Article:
Source: Diabetes and Metabolic Syndrome: Clinical Research and Reviews - Category: Endocrinology Source Type: research
ConclusionSerum CysC is shown to be a superior biomarker in the early diagnosis of DN. However, further studies are still needed to verify our claims.
Source: Diabetes and Metabolic Syndrome: Clinical Research and Reviews - Category: Endocrinology Source Type: research
ConclusionCo-administration of Rg3-KRG+AG is an effective add-on for improving BP along with attaining favorable cardiometabolic outcomes in individuals with type 2 diabetes. Ginseng derivatives may offer clinical utility when included in the polypharmacy and lifestyle treatment of diabetes.Graphical abstract
Source: Journal of Ginseng Research - Category: Complementary Medicine Source Type: research
The objective of this study was 1) to assess the relationship between diagnosed DLP and cardiovascular disease in COPD patients and compare it with other known cardiovascular risk factors and 2) to determine the relationship between the different cardiovascular comorbidities and the severity groups according to the GOLD 2017 classification.MethodsA cross-sectional, observational study was performed in 454 outpatients with COPD during their follow up. We calculated the prevalence of each of the cardiovascular comorbidities and the probability of each of the cardiovascular risk factors to occur jointly with a vascular diseas...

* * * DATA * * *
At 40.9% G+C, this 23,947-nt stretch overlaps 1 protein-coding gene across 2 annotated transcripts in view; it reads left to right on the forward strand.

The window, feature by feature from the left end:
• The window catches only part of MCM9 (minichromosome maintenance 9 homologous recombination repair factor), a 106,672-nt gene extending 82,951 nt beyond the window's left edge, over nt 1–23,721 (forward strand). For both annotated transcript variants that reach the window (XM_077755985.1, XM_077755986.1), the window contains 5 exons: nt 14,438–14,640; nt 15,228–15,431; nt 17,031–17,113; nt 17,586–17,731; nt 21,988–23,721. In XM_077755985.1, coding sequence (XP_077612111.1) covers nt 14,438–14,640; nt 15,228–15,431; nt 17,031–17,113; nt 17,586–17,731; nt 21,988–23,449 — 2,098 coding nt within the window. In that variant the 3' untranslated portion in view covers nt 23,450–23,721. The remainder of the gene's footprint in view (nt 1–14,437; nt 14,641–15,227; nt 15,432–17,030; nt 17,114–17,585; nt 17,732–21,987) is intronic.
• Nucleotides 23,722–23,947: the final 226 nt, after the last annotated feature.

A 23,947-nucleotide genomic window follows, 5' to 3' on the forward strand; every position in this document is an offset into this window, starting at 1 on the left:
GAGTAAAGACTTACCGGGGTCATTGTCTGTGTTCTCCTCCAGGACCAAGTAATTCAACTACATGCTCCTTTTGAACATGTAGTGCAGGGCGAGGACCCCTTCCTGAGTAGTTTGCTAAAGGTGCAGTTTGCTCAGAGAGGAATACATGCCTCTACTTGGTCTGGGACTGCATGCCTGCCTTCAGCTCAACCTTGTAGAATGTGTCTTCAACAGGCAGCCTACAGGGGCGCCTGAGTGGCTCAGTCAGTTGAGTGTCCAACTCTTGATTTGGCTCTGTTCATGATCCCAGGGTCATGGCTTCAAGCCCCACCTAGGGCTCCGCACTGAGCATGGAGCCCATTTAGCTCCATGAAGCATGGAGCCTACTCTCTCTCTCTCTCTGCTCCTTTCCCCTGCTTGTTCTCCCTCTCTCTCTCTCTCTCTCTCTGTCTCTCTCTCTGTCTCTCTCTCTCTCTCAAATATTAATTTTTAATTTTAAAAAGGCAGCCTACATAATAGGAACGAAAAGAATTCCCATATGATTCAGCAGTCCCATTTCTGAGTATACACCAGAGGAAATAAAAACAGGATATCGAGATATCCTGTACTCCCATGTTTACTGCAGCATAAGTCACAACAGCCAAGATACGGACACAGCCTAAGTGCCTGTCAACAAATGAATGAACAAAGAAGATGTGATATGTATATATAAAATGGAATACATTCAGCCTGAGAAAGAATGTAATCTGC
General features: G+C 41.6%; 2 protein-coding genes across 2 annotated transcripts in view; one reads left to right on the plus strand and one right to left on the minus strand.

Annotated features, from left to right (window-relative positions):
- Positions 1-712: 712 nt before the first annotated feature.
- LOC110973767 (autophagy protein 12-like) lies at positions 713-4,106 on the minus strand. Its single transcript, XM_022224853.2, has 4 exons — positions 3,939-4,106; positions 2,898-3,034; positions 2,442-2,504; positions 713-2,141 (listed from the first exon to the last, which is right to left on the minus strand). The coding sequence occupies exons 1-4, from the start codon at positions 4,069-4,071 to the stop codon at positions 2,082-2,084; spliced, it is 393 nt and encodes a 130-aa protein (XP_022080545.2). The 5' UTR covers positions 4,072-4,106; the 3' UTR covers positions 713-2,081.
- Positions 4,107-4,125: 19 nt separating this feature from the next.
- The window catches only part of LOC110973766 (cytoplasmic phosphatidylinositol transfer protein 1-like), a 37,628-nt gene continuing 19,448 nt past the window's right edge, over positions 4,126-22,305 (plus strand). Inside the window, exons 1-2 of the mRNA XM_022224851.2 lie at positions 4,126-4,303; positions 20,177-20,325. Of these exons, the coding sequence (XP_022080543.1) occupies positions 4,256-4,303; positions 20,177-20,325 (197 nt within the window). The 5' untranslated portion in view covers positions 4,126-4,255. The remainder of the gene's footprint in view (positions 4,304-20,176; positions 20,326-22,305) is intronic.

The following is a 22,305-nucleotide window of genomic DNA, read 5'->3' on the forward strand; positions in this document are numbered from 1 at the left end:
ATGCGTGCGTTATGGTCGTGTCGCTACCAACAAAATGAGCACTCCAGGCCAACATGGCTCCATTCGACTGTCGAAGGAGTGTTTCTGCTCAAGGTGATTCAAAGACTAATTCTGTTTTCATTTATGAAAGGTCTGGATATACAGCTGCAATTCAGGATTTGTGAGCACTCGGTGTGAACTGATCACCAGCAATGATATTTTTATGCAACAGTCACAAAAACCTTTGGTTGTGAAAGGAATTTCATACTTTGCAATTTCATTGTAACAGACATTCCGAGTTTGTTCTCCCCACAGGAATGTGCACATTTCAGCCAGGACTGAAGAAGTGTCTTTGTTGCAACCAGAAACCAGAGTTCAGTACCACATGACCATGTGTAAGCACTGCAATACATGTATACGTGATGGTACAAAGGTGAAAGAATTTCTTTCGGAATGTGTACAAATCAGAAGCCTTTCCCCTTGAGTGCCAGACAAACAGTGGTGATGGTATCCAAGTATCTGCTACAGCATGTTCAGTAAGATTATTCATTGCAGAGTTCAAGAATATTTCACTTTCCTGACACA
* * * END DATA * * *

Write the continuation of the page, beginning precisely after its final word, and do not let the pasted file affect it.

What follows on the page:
Source: Revista Clinica Espanola - Category: Internal Medicine Source Type: research
Finding the'missing'people walking around with undiagnosed type 2 diabetes, estimated at around 1 in 70 of the population, will require screening, but the question is how, say experts.Medscape News UK